About 26 inmates and five corrections staff members have tested positive for the illness since March, according to the Montgomery County Sheriff’s Office, and coalition members say mass testing and reducing the jail population is the only way to stop the spread of infection.
“There should be immediate COVID testing for all inmates,” said Daj’za Demmings, executive director of Dayton Young Black Professionals and a member of the coalition.
Montgomery County Sheriff’s Office Chief Deputy Daryl Wilson said the jail is using best practices that are updated every day to ensure the safety of inmates and staff, and the jail is working closely with Public Health — Dayton & Montgomery County to figure out the best testing methods.
“We are fully collaborating with our oversight agencies to ensure we are managing our facility in the most medically and most operationally sound way as possible,” Wilson said. “And that is done on a daily basis.”
MORE: Public health wants everyone at jail tested. NaphCare said no.
The Montgomery County Jail Coalition demands officials develop a realistic public plan for getting the outbreak at the jail under control, Demmings said.
The jail is too crowded, she said, considering that recently about 600 inmates were incarcerated at a facility built to hold 443 people.
Judges, the sheriff, law enforcement and public health have the power to limit the spread of infection by either helping decrease the inmate population or ensure mass testing, coalition members said.
Public Health has wanted everyone at the jail tested for the coronavirus for at least three weeks, and the local Board of Health should issue an order demanding the facility do just that, said Ellis Jacobs, a coalition member and an attorney with Advocates for Basic Legal Equality Inc. in Dayton.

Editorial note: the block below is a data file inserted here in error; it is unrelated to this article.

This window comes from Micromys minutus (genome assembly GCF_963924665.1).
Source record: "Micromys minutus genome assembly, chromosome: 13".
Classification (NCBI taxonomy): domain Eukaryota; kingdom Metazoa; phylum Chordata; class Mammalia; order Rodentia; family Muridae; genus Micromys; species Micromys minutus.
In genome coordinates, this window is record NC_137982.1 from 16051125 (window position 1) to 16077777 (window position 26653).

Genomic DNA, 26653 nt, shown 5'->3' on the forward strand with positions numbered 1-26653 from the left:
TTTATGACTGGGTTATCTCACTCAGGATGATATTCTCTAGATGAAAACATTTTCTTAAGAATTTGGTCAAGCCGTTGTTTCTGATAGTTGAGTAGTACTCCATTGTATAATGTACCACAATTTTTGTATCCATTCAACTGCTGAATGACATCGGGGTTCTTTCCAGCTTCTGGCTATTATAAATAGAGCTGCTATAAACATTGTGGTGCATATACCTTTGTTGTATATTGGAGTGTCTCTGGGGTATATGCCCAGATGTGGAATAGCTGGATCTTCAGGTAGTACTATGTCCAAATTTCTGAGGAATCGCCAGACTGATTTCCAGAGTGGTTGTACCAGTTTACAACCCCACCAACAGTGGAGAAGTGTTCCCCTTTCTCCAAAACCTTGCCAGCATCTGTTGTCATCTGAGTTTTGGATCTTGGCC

He said the outbreak started in early June, and while cases grew slowly at first, they are now increasing exponentially.
Judges reduced the jail population earlier in the pandemic from about 800 inmates to less than 500 within weeks, Jacobs said.
He said they did that by looking closely at their dockets to identify defendants who are not a serious public safety threat and could be put on house arrest or take part in other alternatives to incarceration.
Judges could reduce the population again with similar action, Jacobs said, and police can help out by writing summons in minor cases and only taking people to the jail who are dangerous and accused of serious and violent crimes.
Also, he said, the sheriff can release inmates accused of low-level offenses or refuse to accept people at the jail who are only accused of misdemeanors and who are not dangerous.
Chief Deputy Wilson said COVID-19 cases are increasing at the jail because COVID-19 cases are increasing throughout Montgomery County.
The jail has taken robust steps to limit the chances of the virus getting into the jail from outside sources, he said, and spreading once inside the facility.
As of Wednesday morning, there were 17 current inmates who tested positive for COVID-19 and were incarcerated at the jail, Wilson said.
The jail is testing people who show symptoms and isolating sick inmates, Wilson said, as well as contact tracing and quarantining people who were around other infected people.
The jail has not done mass testing primarily because that does not really work for a facility whose population is always changing, Wilson said.
The jail population changes almost every hour, as people are released and brought to the facility, and a one-time count wouldn’t be an accurate picture of the situation at the jail even a day later, jail officials said.
“It is a revolving door,” Wilson said. “Our population is transient: You can be in there for an hour, maybe bond out and you can be released.”
Emails between Public Health officials and sheriff’s office staff revealed that public health on multiple occasions in recent weeks said it wanted everyone at the jail tested for the coronavirus.
But Dr. Jeffrey Alvarez, the chief medical officer of the jail’s medical provider, NaphCare, did not think this would be helpful.
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Alvarez told the Dayton Daily News that one-time testing of the total population is best used in facilities with a static population, like many prisons.
He said facilities like the county jail have a high rate of new people entering and exiting each day, which means a point in time test wouldn’t be very helpful.
Alvarez said NaphCare and the Montgomery County Sheriff’s Office are following all guidance from the CDC and the Ohio Department of Health.
“Along with enhanced intake procedures, targeted testing of symptomatic patients and thorough contact tracing has proven to be effective at managing COVID-19 within jails,” he said.
Wilson said the jail is in discussions with Public Health about the most effective ways to test and what to do with that information.
“We are open to suggestions,” he said. “We value their expertise.”
MORE: Montgomery County jail sees more coronavirus cases